As I attempt to look at what’s on the 2014 horizon for the insurance industry in terms of regulation, compliance and other best practices, I can’t overcome the feeling of déjà vu. Or perhaps I am just repeating myself.
Many of the topics here — a fiduciary standard, industry reorganization, arbitration methods — are not new. Yet, after years of effort, the months ahead might finally lead to changes in these hotly debated areas. Or not. Here are my predictions:
1. Fiduciary standard
Sticks and stones may break my bones, but a fiduciary will never hurt me.
Acting in the best interest of the client does not have to be to the detriment of the financial advisor. A commission-based product may be in the best interest of the investor. A fee-based product may be in the best interest of the investor. Whether a financial advisor makes a fee or a commission, the financial professional is being compensated for services.
Fiduciaries can break laws and steal client money. Commissioned reps can have the highest of ethics. (And vice versa.) So it is not the label or the law that makes one honest; it is if one is actually honest that counts.
Let’s get beyond the in-fighting. The SEC should adopt a fiduciary standard for all financial services professionals, albeit with allowances for differences between investment advisor representatives and broker/dealer representatives. All financial advisors should have full disclosure of services, fees, conflicts of interest, and act in the best interest of the client. Send the lawbreakers to jail.
Brokerage and advisory services are indistinguishable to investors.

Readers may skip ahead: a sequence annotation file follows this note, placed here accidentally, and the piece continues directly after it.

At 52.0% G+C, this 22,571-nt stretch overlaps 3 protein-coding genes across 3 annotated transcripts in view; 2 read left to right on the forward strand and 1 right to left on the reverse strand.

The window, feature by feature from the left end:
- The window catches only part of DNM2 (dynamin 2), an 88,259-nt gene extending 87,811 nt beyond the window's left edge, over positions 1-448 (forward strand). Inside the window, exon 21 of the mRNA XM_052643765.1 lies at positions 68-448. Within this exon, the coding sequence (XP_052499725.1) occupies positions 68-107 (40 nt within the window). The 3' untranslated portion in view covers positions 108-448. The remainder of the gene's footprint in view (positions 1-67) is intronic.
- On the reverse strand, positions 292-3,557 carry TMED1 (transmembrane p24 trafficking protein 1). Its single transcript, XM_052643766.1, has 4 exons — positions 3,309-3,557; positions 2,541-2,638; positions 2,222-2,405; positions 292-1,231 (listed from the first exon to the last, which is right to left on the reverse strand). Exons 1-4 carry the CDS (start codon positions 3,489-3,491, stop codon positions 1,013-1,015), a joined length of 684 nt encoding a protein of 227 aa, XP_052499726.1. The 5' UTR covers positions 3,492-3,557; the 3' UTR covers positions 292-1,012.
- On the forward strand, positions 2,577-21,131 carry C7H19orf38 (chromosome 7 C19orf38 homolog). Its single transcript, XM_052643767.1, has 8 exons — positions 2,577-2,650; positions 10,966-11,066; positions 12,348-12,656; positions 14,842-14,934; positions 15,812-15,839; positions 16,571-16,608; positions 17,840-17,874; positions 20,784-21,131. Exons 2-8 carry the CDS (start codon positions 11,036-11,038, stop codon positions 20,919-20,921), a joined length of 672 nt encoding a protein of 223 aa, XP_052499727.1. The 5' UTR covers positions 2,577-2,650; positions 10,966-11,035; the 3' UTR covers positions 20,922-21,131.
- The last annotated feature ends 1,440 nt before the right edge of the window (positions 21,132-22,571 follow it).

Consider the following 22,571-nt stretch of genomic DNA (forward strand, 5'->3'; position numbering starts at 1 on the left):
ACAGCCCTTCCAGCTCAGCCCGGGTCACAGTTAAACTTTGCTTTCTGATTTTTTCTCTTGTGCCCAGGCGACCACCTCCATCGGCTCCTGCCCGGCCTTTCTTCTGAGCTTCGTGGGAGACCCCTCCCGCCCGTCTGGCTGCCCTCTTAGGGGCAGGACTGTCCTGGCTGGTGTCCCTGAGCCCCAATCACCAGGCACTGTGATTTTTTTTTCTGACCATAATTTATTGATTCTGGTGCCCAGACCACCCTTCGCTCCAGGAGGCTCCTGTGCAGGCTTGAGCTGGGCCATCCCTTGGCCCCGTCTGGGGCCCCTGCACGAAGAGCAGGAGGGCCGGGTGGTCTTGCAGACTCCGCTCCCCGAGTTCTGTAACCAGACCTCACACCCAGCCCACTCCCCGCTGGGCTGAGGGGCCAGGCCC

Here is my ideal futuristic shape of the industry: We will be under one regulatory regime. No longer will we have the broker/dealer and registered investment advisor industries. There will be one registration for the company, one fee, one filing. One registration for reps, one fee, one grand-slam exam. One full-disclosure document used by all to replace the Form ADV.
Wealth management, life planning, financial planning, asset management, or simple buy-and-sell securities recommendations will be done under one roof. There will be a choice of fee structures, based on client suitability. Some specialist firms will continue to exist — with wealth management on one side of the spectrum and traditional brokerages on the other — but they will all fall under one regulatory scheme. The Financial Advisory and Investment Transaction Services Act of 2023 (FAITS Act) and its rules and regulations will be streamlined. Under this imaginary FAITS Act, some rules will apply for transactional trades, and other rules will apply for services that are advisory in nature — but all under one coordinated act.
Hmmm … I actually made this prediction 10 years ago. So I am adding on another 10 years to my dream regime.
3. Arbitration clauses
You may believe arbitration is the civil way to resolve a dispute, but it could bring on the wrath of the state regulators.
When your client wants to pick a fight with you, would you rather get your day in court in front of a jury, or face a panel of arbitrators? It is not uncommon to see mandatory pre-dispute arbitration agreements in broker/dealer and investment advisor contracts.
It is not my job, in the space of this article, to counsel you on your choice of forum. Broker/dealers utilize arbitration clauses under the good graces of FINRA. Federally covered registered investment advisors will find the SEC sitting on the fence on this matter. State registered investment advisors may find that these clauses are (or soon will be) prohibited in some states.
The North American Securities Administrators Association (NASAA) announced its strong support for the Investor Choice Act of 2013 (H.R. 2998), which would (if passed) prohibit the use of mandatory pre-dispute agreements by broker/dealers and registered investment advisors.
The Investor Choice Act would not in any way prevent investors from voluntarily electing to resolve a dispute through arbitration or mediation after the facts and circumstances of the dispute have been discovered. The Investor Choice Act may die in committee.